Readers of this blog know that I am not a fan of the “value-added method” of evaluating educators. VAM uses student test scores and adds them into complicated formulas that can supposedly figure out the “value” teachers add to student learning. (Can a complicated formula really factor out the post traumatic stress that affects a student’s ability to take a standardized test or the effects of persistent hunger?) Assessment experts have cautioned that the use of VAM for high-stakes evaluation decisions is a bad idea because the results are generally not valid or reliable, but policymakers have gone ahead and required school districts to use them anyway.
Earlier this week I published a post about the release by the Florida Education Department of the “value-added” scores of public school teachers around the state for the last two years. The department didn’t want to release the scores but were forced to when a judge ruled against it in a lawsuit filed by the Florida Times-Union. In that earlier post I wrote that some 70 percent of teachers who were given VAM scores were evaluated on students they didn’t actually have or in subjects they didn’t teach. (Really.) Because VAM formulas require standardized test scores, and because 70 percent of teachers in the state don’t teacher students or subjects for which there are standardized tests, school-wide averages are used to evaluate all teachers.
The Bill & Melinda Gates Foundation has been a prime supporter of the use of VAM as part of a teacher’s evaluation and has invested hundreds of millions of dollars into developing teacher evaluations that use this method. But the foundation does not support the release of the VAM scores. In this post, Vicky Phillips, who is the K-12 education director, explains why.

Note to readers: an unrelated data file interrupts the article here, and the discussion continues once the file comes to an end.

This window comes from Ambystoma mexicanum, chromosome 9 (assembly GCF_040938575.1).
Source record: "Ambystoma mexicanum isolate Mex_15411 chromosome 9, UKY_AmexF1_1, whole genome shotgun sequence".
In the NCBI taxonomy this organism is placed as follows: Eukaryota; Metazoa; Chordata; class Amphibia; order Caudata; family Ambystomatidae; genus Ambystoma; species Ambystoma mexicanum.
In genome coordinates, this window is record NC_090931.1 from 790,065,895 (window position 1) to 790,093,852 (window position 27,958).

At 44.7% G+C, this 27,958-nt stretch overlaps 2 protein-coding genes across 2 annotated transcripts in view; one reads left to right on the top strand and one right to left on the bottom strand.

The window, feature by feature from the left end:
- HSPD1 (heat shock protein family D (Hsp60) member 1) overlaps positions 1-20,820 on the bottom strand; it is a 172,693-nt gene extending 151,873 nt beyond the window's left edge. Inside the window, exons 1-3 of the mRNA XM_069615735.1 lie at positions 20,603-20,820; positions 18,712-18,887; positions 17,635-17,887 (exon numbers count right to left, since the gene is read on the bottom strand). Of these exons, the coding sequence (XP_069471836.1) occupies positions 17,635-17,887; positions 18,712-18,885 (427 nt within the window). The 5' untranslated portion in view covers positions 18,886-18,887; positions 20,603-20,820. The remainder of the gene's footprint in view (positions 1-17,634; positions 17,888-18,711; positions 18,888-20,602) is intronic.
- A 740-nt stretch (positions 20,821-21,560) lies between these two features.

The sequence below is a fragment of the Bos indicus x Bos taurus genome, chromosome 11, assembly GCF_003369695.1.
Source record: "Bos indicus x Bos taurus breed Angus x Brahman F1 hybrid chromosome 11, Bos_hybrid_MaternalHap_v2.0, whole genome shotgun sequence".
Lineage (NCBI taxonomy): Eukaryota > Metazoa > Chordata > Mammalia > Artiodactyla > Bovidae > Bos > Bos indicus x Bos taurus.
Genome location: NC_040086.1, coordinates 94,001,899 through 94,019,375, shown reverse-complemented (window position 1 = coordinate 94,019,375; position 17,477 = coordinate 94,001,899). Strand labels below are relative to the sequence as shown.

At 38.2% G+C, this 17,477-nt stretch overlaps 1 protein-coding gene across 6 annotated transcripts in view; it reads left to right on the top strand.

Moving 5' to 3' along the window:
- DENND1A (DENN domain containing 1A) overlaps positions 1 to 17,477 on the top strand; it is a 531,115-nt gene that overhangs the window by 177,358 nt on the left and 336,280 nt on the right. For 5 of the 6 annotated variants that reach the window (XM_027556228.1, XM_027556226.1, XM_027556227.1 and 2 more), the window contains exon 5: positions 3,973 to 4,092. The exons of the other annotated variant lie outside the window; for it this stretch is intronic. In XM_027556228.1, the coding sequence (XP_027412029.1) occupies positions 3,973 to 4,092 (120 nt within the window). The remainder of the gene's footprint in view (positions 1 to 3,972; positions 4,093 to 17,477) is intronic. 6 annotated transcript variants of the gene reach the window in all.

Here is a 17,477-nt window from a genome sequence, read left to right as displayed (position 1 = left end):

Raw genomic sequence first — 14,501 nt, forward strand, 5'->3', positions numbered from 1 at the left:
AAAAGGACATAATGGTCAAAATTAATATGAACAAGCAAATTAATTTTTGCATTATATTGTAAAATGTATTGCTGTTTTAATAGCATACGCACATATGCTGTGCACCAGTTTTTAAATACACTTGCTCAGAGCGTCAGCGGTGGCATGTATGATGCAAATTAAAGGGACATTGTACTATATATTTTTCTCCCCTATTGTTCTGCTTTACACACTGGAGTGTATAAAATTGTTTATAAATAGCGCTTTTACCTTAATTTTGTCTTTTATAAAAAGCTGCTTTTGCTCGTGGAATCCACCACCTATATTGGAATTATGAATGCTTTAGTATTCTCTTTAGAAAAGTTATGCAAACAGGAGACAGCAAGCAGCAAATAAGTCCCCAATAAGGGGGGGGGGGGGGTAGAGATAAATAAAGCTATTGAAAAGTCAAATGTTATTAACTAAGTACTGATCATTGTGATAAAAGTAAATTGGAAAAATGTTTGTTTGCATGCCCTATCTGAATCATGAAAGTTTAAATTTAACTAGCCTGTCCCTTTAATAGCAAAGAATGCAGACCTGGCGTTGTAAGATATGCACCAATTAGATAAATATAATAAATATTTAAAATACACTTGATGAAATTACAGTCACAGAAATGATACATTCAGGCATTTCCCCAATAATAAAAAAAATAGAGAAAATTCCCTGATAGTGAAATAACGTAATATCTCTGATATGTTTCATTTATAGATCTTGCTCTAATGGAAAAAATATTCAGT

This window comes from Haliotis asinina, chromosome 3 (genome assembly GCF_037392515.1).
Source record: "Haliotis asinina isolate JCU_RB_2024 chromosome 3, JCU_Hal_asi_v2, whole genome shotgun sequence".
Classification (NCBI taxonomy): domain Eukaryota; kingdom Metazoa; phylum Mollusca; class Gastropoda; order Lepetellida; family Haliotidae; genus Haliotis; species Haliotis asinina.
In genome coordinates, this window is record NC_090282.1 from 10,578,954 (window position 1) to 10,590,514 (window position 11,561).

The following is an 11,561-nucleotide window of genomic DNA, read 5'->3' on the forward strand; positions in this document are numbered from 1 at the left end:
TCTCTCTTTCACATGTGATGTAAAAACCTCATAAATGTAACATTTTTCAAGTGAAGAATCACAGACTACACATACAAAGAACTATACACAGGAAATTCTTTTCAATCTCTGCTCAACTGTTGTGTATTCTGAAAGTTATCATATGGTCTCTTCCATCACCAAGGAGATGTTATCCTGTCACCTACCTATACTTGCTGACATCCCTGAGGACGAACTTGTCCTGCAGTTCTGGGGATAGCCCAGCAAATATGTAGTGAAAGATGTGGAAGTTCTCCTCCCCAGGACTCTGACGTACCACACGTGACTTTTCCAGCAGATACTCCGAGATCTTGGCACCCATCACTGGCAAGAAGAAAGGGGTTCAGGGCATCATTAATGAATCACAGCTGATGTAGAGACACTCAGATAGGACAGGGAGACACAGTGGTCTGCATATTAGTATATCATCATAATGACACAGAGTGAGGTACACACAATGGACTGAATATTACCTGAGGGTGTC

By Vicki Phillips
Monday was a difficult day for education in Florida. You may have heard the outcry from teachers and administrators across the state, as a court order forced the Florida Department of Education to make individual teacher evaluation data public.
We at the Bill & Melinda Gates Foundation oppose the public release of individual teacher information because there is no evidence to suggest it will lead to improvement in teacher performance. It will not attract new intelligent and passionate individuals to the profession, and it will not make our schools more effective.
Teacher performance evaluations can only translate into better schools when they deliver concrete, personalized feedback that helps each individual teacher become more effective. These evaluations should include feedback from a variety of sources, and, perhaps most obviously, these individual evaluations must be kept private. As we’ve seen before, publicizing individual performance data may undermine the very work that could help empower teachers and improve our schools.
In 2012, New York teachers’ evaluation scores were publicly released, and Bill Gates, our Co-Chair, wrote an op-ed in The New York Times expressing his disappointment.
Back in 2012, there were a handful of pioneering districts – including one in Florida – already benefiting from new evaluation systems that gave teachers in-depth, personalized feedback from a variety of sources. At that point, the feedback on these new evaluations was extremely positive – students, teachers and principals all told us that they had been energized by the new system and had seen a difference in the classroom.
It is unfortunate that the same teachers who just a few years ago were forging a new path forward in our public education system are now being publicly called out, instead of being given the private feedback and support they need to improve. Bill Gates’ words from 2012 still ring true:
“Developing a systematic way to help teachers get better is the most powerful idea in education today. The surest way to weaken it is to twist it into a capricious exercise in public shaming.”
If we want to truly help teachers improve, we must develop evaluation systems that give personalized feedback collated from multiple sources, and we must then give teachers the time, support and resources they need to use that feedback to improve their practice.